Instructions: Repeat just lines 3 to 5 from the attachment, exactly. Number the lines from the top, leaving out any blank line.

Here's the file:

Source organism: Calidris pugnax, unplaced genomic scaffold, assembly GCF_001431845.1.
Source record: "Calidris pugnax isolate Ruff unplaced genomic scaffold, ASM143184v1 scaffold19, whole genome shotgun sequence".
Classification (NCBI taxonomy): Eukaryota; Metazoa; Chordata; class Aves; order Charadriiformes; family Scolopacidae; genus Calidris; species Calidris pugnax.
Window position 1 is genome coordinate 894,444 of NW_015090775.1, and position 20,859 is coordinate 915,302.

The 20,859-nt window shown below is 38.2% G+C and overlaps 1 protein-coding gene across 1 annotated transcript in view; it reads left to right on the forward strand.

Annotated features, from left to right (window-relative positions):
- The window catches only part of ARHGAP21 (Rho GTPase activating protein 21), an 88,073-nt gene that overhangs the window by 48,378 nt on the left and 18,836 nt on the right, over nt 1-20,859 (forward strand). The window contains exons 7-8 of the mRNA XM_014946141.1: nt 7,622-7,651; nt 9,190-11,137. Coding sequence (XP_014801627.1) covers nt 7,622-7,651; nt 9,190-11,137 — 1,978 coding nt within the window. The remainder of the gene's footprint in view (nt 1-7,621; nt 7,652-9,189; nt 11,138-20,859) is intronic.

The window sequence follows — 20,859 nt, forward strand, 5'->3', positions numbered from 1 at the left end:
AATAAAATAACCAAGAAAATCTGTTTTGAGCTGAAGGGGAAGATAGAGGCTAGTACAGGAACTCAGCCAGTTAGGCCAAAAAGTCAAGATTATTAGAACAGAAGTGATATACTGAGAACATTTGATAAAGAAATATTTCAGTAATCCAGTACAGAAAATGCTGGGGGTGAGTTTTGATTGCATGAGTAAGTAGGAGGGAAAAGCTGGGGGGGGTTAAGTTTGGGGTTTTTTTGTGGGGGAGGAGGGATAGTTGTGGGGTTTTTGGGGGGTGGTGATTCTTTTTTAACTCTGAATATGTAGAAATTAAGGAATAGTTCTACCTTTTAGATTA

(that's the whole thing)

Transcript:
Classification (NCBI taxonomy): Eukaryota; Metazoa; Chordata; class Aves; order Charadriiformes; family Scolopacidae; genus Calidris; species Calidris pugnax.
Window position 1 is genome coordinate 894,444 of NW_015090775.1, and position 20,859 is coordinate 915,302.

The 20,859-nt window shown below is 38.2% G+C and overlaps 1 protein-coding gene across 1 annotated transcript in view; it reads left to right on the forward strand.